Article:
Lakers-Kings: Kobe Bryant Saves Lackluster Los Angeles

John Engel@@engelsportsguyCorrespondent IJanuary 2, 2010

LAS VEGAS - OCTOBER 15:  Kobe Bryant #24 of the Los Angeles Lakers shoots over Kevin Martin #23 of the Sacramento Kings during their preseason game at the Thomas & Mack Center October 15, 2009 in Las Vegas, Nevada. NOTE TO USER: User expressly acknowledges and agrees that, by downloading and/or using this Photograph, user is consenting to the terms and conditions of the Getty Images License Agreement.  (Photo by Ethan Miller/Getty Images)
Ethan Miller/Getty Images

Superman’s was Lex Luthor, Batman’s was the Joker, Spiderman’s was the Green Goblin, and the Los Angeles Lakers’ arch enemy has proven to be the unlikely Kings early in the 2009-2010 season.

Similar to these heroes, the Lakers seem to always find a way to prevail over their opponent.

This time, Los Angeles needed a last second three by their personal superhero, Kobe Bryant, to defeat their nemesis.

The Kings visited Los Angeles following a devastating overtime loss at Arco Arena on Dec. 26 to the Lakers, looking to better their disappointing road record of 3-11.

The Lakers entered the first game of the New Year, against the 14-17 Kings, lacking forward and defensive cornerstone, Ron Artest, which would prove to hurt them greatly early in the game.

Though the Kings entered Los Angeles without team leaders Kevin Martin and Francisco Garcia, not to mention rookie sensation Tyreke Evens, Sacramento stayed with the lackluster Lakers offensively in the first quarter with a strong start by Israeli-born forward, Omri Casspi, who had 11 points and four rebounds in the first period of play.

Notorious for slow starts and late-game heroics, the Lakers relied on pivotal starts from the men in the paint with Andrew Bynum and Pau Gasol.

Sacramento began the game with intense perimeter pressure and precise passing early, allowing their shooters to find easy shots out of the gate.

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Gasol finished the quarter with 10 points, keeping the Lakers within five after one. Kobe Bryant was once again amiss early; converting on only one of five attempts in the first.

The Kings finished the first quarter shooting 51 percent from the field, along with the lead over the world champion Lakers, 28-23.

The Kings continued their early success with perimeter ball movement and unselfish play in the paint during the second quarter.

Energetic performances by Casspi and Spencer Hawes allowed Sacramento to build on their early success over the vacant Lakers defense with the help of their young bench, which would finish the game with 28 points.

Bryant’s first quarter woes resembled those in the second, shooting only 3-of-11 from the field. A first-half double-double by Gasol, who finished with 14 points and 10 rebounds after two, allowed the Lakers to finish within 15, 64-49.

After halftime, Bryant and his weary Los Angeles squad entered the third quarter with a newfound sense of urgency after an enjoyable conversation with head coach Phil Jackson.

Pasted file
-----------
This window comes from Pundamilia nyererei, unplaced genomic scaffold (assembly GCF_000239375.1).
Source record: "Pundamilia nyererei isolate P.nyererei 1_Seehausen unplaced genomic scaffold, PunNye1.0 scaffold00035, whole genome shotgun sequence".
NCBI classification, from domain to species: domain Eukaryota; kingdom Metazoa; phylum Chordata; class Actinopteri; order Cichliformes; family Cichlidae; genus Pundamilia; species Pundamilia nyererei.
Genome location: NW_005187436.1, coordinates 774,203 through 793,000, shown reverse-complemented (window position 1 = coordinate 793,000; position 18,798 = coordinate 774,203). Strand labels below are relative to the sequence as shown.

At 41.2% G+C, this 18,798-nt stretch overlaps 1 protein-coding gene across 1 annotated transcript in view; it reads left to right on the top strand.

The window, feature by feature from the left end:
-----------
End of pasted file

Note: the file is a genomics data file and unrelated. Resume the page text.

With the game appearing to be slipping away, a drama-hungry Bryant, who in the first half shot only 27 percent, began to once again make his Hall of Fame push early in the third quarter where he would score 16 of his 39 points. Bryant, however, wasn’t the only player to heat up in the third.

Lamar Odom, who was filling in for an injured Ron Artest, took over early in the half and scored 12 points in the third quarter, after only dropping four in the first half. He would finish with 20 points and 10 rebounds.

Throughout the game, career performances by Omri Casspi and Spencer Hawes kept the Kings slightly ahead of the Lakers. Casspi and Dawes would combine for 53 points and 17 rebounds.

With no help from the Lakers bench (3-points in the third quarter), Los Angeles finished the third quarter down only seven points, Sacramento 86, Los Angeles 79.

The second half proved to be very forgiving of the Lakers, who in the first two quarters lacked the championship effort that they have shown in the past.

Following an electric third quarter by the scoring trio of Gasol, Odom, and Bryant, the final quarter of play was not about to be outdone.

The quarter immediately began with a back-and-forth battle between Kobe Bryant and the hungry Kings. Casspi (23) and Hawes (30) both added to their career-high totals as Sacramento attempted to steal a win from the Lakers.

With 6:31 remaining in the fourth quarter, Bryant added his 30th point with a game-tying three-point field goal; making the score 93-93.

With the Kings holding a 108-106 lead, the Lakers sent Ime Udoka to the free throw line with 4.8 remaining. Udoka missed both shots, leaving the Lakers with 4.1 seconds and the ball on their own half court.

After an inbound pass to Lakers forward, Pau Gasol (17-points, 16-rebounds), Kobe Bryant (39-points, 5-rebounds) shook his defender (Sergio Rodriguez) and was left open for three from the left side.

True to history, Bryant nailed the shot with only .1 second remaining once the ball left his hands.

The Lakers finished this rollercoaster game with a win, Los Angeles 109, Sacramento 108.

Though the Lakers once again put on a show in Hollywood, they cannot depend on late game heroics by Kobe to reach the finals for the third straight year.

Los Angeles cannot afford to catch fire in the second half against Western Conference powerhouses, let alone teams like the Sacramento Kings.